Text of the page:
Philip before mentioned, then earl of Chesterfield,
with several limitations and remainders in it.
Charles Stanhope, esq. above mentioned, changed
his name to Wotton, and possessed this manor, but
died in 1703, without issue, on which it came, by the
above entail, to Philip lord Stanhope, his elder brother, who, on his father's death, in 1713, succeeded
as earl of Chesterfield, and died in 1726, being succeeded in titles and estate by his eldest son, Philip
Dormer Stanhope, earl of Chesterfield, who passed
away this manor of St. Mary Lyng Ockmore to Thomas Borrett, esq. of Shoreham, in this county, late
prothonotary of the court of common-pleas. He
died possessed of it in the year 1751, leaving two
daughters his coheirs; the eldest of whom, Susannah,
married William Glanvill Evelyn, esq. of Ightham;
and the youngest, Martha, married her kinsman,
Thomas Borrett, esq. of Shoreham, the son of Trevor
Borrett, eldest son of John Borrett, prothonotary, by
Elizabeth Trevor, his second wife; which John Borrett, by Anne Partridge, his first wife, was father of
Thomas Borrett of Shoreham, father of Susannah and
Martha above mentioned. They, in right of their
wives, jointly possessed this manor, in undivided moieties, and afterwards joined in the sale of it to Herman
Berens, esq. of Kevington, who died possessed of it,
in 1794, and his only son, Joseph Berens, esq. is now
owner of it.
KEVINGTON is a manor and seat in this parish,
now vulgarly called Kebingtown. (fn. 8) This estate was,
for some generations, the residence of the Mannings,
a family of good account in this part of Kent, who
took their name from a town so called in Saxony, (fn. 9)
from whence they came very early into this kingdom.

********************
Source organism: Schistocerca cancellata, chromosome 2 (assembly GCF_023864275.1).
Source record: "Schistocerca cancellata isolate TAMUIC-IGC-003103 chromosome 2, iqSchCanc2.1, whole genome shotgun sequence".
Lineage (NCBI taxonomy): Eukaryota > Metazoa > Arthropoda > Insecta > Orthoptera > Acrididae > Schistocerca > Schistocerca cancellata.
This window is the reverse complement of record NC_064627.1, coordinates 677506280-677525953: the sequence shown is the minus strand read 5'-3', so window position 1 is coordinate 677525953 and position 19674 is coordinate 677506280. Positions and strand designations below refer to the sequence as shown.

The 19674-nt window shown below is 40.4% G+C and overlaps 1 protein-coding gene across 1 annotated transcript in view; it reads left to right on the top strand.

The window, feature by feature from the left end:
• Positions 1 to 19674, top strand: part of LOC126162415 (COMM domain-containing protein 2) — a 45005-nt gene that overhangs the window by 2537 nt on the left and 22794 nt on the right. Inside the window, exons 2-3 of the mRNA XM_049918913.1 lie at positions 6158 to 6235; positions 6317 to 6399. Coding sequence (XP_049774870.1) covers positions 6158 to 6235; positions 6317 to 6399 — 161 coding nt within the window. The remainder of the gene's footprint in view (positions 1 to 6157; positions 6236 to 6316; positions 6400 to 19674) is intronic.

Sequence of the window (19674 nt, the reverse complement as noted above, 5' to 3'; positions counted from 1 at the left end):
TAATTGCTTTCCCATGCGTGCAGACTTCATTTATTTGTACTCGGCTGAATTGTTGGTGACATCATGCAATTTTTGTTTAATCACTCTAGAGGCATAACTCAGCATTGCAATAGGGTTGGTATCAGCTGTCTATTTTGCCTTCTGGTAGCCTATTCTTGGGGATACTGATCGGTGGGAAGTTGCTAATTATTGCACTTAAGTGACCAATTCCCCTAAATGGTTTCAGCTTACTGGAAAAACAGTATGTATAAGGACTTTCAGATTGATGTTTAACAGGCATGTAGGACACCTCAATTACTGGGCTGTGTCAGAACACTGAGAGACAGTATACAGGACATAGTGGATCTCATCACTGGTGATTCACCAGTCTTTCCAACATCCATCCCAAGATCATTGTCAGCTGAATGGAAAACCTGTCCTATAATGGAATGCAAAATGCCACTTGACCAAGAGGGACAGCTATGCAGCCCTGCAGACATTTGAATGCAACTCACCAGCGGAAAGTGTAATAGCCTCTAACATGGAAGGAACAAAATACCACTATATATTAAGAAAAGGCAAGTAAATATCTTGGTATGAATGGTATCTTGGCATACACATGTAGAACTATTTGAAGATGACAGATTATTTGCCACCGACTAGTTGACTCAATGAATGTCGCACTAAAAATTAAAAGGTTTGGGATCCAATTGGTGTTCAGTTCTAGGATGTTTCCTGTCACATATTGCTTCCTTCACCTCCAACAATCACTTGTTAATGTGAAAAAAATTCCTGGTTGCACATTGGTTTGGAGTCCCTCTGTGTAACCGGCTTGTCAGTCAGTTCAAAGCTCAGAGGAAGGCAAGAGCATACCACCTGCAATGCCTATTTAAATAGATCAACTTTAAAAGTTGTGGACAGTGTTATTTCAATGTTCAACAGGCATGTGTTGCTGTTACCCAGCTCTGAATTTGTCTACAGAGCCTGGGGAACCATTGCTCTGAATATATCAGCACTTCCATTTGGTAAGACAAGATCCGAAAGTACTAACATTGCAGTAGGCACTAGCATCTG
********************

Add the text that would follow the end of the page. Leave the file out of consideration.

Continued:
In the reign of king Henry IV. John Manning (fn. 10) was
settled in Cowdham, his son of the same name was
also of that parish, and died anno 14 Henry VI. leaving by Juliana his wife, daughter and heir of Richard
Brockhill, relict of William Wallys, one son, Hugh
Manning, who was of St. Mary Cray, and married the
daughter of Sir William Brandon, kinswoman to
Charles duke of Suffolk, by whom he had two sons,
John, who settled at Downe, from whom descended
the Mannings of Downe, Halsted, and Westerham;
and Richard, who continued at St. Mary Cray, and
had three sons; of whom Richard, son of Thomas,
the eldest, is said, in his epitaph, to have been of
Manning's-hall, the old family seat. He lies buried
in this church with the rest of this family.
The Heraldic Visitation of Kent, taken in the year
1619, gives the arms of Manning, Gules, a cross patonce between four cinquefoils or. Notwithstanding
which it appears by their monuments and grave stones
in this church, which was the burial place of the family for many generations, that the Mannings of this
parish bore the cinquefoils in their coat of arms slipt;
those of Westerham bore, A chevron between three
John Manning, gent. the youngest son of Richard
above mentioned, was of Kevington, and had two
sons, Edward, who was bred to the law, and Richard;
the former of whom succeeded to this manor in 1640.
Edward Manning, great grandson of Edward, the
youngest son of Edward above-mentioned, succeeded
at length to Kevington, and married Anne, only
daughter of Sir Henry Onslow of Drungwick, in Sussex,
by whom he left several children. He died in 1703,
and was buried in this church; on which Richard
Manning, esq. their eldest surviving son, succeeded to
this manor, and resided at Kevington, of which he died
possessed in 1753, without issue, and by his will bequeathed it to his nephew, Denzil Onslow, esq. of
Drungwick, son of Denzil Onslow, esq. of that place,
by Mary his sister; he afterwards resided at Kevington, and married in 1730, the daughter of Thomas
Middleton, esq. Their son, Middleton Onslow, esq.
after some years, passed it away by sale to Hermans
Berens, esq. merchant of the city of London, who resided here. He married the daughter of Mr. Stephen
Riou, merchant of London, and died in 1794, leaving one son, Joseph Berens, esq. of Hextable, and two
daughters unmarried. He was succeeded in this estate
by his son above mentioned, who is a director of the
South Sea and Hudson's Bay companies, and is the
present possessor of this estate.
HOCKENDEN is a manor, which lies partly in this
parish, and partly in Paul's Cray and Sutton at Hone.